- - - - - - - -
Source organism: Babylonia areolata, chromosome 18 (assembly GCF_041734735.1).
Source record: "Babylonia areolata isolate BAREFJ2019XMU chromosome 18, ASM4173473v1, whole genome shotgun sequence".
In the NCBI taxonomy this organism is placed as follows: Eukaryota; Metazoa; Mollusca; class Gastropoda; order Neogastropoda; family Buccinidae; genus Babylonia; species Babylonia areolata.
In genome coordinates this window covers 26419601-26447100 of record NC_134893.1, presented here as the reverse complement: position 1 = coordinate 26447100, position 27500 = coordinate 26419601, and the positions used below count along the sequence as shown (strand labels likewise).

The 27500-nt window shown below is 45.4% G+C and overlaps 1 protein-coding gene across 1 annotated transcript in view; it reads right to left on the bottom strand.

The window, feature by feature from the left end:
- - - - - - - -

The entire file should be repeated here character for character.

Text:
Source organism: Babylonia areolata, chromosome 18 (assembly GCF_041734735.1).
Source record: "Babylonia areolata isolate BAREFJ2019XMU chromosome 18, ASM4173473v1, whole genome shotgun sequence".
In the NCBI taxonomy this organism is placed as follows: Eukaryota; Metazoa; Mollusca; class Gastropoda; order Neogastropoda; family Buccinidae; genus Babylonia; species Babylonia areolata.
In genome coordinates this window covers 26419601-26447100 of record NC_134893.1, presented here as the reverse complement: position 1 = coordinate 26447100, position 27500 = coordinate 26419601, and the positions used below count along the sequence as shown (strand labels likewise).

The 27500-nt window shown below is 45.4% G+C and overlaps 1 protein-coding gene across 1 annotated transcript in view; it reads right to left on the bottom strand.

The window, feature by feature from the left end: